A US poll of young Evangelical Christians has shown that the vast majority of churches are not teaching about the importance of Israel and that support for Israel among this younger demographic is falling, thus highlighting that more work needs to be done to teach the younger generation about the importance of Israel in the eyes of God.

It has long been the case that Evangelical Christians in America are the most pro-Israel demographic and the largest support base for Israel in the country. This is reflected by strong pro-Israel support among Evangelicals globally. Sadly, it seems things are starting to shift away from this as some churches

In a poll of over 700 evangelical Christians between the ages of 18 and 29 that was conducted between March and April, respondents were asked where they place their support in the “Israeli-Palestinian dispute.” Just 33.6% said with Israel, 24.3% said with the Palestinians and 42.2% said with neither side.

This marked a significant shift from a similar poll in 2018, when 69% of young evangelicals said they side with Israel, 5.6% said they sided with the Palestinians and 25.7% said they didn’t take either side.

This dramatic change likely has a number of reasons. Many churches these days teach what many would consider a watered-down theology where they shy away from difficult subjects and instead focus on a few basic elements of our faith. This lack of solid teaching in churches is coupled with an increase in anti-Israel messaging coming through the media, celebrities and on social media which young people are more likely to be following.

Young Evangelicals had a fairly positive view on how Israel deals with Palestinians. Just 22% responded that Israel does not treat Palestinians fairly, while 35.7% were neutral on the issue and 41.5% responded that Israel treats Palestinians fairly.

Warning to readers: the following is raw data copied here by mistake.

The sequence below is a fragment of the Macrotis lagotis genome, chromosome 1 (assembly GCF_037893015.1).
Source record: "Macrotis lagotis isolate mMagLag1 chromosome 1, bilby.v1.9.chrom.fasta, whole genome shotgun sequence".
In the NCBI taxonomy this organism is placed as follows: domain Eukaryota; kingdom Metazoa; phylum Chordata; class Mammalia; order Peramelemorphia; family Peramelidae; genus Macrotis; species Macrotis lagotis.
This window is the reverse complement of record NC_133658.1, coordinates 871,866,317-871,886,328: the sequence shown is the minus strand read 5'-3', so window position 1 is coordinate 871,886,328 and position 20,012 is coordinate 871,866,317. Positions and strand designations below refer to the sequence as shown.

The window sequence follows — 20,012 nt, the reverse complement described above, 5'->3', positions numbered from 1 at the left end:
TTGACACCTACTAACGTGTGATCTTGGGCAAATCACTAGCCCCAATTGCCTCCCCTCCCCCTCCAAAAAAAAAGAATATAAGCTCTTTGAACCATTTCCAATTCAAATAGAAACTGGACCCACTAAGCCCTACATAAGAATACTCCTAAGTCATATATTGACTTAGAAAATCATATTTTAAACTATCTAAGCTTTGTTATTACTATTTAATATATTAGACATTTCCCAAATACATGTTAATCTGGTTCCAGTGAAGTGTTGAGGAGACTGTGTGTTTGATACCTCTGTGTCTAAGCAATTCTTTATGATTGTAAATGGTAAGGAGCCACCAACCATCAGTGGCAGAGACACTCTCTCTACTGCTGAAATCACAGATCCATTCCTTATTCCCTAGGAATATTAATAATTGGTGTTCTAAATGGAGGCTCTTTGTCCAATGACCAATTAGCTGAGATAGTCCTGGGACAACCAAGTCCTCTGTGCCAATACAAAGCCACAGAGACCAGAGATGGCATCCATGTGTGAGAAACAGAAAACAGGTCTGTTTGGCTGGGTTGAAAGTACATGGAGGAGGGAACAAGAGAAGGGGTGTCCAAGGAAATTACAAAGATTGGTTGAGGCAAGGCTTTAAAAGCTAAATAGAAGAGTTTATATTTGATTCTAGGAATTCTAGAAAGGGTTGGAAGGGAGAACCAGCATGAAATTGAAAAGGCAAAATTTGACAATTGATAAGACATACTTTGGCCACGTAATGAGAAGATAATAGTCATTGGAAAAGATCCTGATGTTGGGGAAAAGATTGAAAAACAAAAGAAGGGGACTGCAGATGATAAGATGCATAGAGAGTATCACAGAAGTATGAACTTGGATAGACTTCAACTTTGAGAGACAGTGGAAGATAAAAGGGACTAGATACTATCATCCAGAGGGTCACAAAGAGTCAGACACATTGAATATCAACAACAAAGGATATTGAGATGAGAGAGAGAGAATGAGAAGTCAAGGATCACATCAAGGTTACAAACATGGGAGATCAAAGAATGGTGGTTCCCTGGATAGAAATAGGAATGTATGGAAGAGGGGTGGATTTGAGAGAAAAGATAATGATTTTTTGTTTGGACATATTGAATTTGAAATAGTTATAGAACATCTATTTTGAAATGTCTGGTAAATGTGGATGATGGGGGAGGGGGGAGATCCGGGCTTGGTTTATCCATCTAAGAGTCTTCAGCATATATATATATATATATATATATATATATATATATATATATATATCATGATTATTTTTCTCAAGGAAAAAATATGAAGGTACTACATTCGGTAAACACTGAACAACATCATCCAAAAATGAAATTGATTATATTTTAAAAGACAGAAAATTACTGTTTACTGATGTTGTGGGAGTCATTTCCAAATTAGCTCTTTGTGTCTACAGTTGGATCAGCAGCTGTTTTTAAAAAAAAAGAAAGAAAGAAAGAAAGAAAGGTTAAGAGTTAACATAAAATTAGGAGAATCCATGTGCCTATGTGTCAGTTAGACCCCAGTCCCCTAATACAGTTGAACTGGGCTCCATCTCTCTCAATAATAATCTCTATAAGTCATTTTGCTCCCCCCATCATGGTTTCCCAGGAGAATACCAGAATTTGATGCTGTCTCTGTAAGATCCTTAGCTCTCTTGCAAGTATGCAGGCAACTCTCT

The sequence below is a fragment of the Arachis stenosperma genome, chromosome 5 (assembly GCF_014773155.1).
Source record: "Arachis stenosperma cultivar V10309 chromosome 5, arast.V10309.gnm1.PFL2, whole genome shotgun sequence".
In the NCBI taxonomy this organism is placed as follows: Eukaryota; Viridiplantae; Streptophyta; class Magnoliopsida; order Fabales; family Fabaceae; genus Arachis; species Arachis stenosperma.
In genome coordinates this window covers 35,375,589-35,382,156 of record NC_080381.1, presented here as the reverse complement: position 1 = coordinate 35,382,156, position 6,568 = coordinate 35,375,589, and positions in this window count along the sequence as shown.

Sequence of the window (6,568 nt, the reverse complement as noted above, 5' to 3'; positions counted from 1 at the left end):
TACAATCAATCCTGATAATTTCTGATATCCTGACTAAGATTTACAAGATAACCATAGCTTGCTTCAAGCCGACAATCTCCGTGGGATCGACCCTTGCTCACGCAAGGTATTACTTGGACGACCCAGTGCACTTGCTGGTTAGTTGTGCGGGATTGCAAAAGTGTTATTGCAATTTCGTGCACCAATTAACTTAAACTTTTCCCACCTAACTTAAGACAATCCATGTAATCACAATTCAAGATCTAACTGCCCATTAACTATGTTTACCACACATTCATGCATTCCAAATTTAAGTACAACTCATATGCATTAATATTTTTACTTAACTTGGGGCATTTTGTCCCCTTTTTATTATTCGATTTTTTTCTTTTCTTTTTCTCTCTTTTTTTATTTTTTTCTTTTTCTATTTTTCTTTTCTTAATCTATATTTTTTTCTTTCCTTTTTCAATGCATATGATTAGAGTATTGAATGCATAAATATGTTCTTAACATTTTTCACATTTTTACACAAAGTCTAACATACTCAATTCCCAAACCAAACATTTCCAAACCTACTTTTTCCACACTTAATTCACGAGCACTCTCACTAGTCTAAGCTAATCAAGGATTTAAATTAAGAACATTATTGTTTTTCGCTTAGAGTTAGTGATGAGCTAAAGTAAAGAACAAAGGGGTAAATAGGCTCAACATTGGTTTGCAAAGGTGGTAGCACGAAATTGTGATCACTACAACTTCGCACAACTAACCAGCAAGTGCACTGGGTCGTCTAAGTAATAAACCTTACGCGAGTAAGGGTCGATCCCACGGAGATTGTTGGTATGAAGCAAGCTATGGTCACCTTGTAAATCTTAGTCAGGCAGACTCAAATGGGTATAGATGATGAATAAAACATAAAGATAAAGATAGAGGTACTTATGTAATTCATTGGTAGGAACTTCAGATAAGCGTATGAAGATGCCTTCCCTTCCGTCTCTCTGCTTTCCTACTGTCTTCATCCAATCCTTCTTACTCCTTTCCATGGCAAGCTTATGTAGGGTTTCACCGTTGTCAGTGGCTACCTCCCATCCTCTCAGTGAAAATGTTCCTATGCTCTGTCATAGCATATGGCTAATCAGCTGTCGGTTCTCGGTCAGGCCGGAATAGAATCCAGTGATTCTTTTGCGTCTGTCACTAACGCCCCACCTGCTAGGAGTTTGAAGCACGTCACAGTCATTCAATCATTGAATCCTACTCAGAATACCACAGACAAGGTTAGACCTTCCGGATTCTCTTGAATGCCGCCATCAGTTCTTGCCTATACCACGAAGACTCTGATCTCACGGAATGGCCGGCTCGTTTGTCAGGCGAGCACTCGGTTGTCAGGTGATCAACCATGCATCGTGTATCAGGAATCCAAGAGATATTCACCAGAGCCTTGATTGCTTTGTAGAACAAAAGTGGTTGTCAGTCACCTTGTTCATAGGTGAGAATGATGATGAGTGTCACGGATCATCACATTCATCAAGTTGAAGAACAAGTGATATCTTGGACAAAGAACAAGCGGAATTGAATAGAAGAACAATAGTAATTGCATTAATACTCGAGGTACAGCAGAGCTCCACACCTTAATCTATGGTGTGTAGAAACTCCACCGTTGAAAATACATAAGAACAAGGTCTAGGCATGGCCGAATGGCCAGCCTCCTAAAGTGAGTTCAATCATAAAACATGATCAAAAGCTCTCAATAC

For many Evangelical Christians, we would say our faith is a strong factor in our support for Israel. Amongst this younger group, 44% of respondents said that their religious beliefs do not influence their assessment of the Israeli-Palestinian conflict. Over 38% said their religious beliefs lead them to view Israel more favourably, and 17.4% said that their religious beliefs lead them to be more supportive of the Palestinians.

This is likely reflected in the fact that, worryingly, the vast majority (65%) of young Evangelical Christians say they seldom or never hear about the importance of supporting Israel in church and just 12% saying they hear it every week.

The Bible is clear that God gave the land of Israel to the Jewish people as an eternal inheritance and that He will judge the nations that divide the land of Israel.

Despite this, almost 45% of young Christians now support the establishment of a Palestinian state alongside Israel. 35.1% said they are neutral on the issue while 20.5% oppose the idea of Palestinian statehood.

When it comes to Jerusalem, however, there is hope that young Evangelical Christians still respect the authority of God over His holy city with 71.6% saying that the city in its entirety should forever remain Israel’s capital and only 28.4% of respondents saying that East Jerusalem should be the capital of a future Palestinian state.

It should be noted that ‘East Jerusalem’ is home to the Temple Mount, Western Wall, the Mount of Olives (where Christians believe Jesus will return) and also the Church of the Holy Sepulchre and the Garden Tomb, which are both contested to be the places of Jesus’ burial and resurrection.

At CUFI, we believe the entirety of Jerusalem belongs to Israel and the Jewish people as given to them by God and that no one should be dividing up the land of Israel. We also recognise we have a lot of work to do to impact the younger and future generations of Evangelical Christians.

The online UNCP survey of young evangelicals had a 3.7 percentage point margin of error with a 95% level of confidence.

We call upon the UK Government to officially recognise Jerusalem is Israel's capital and move its embassy to Jerusalem.

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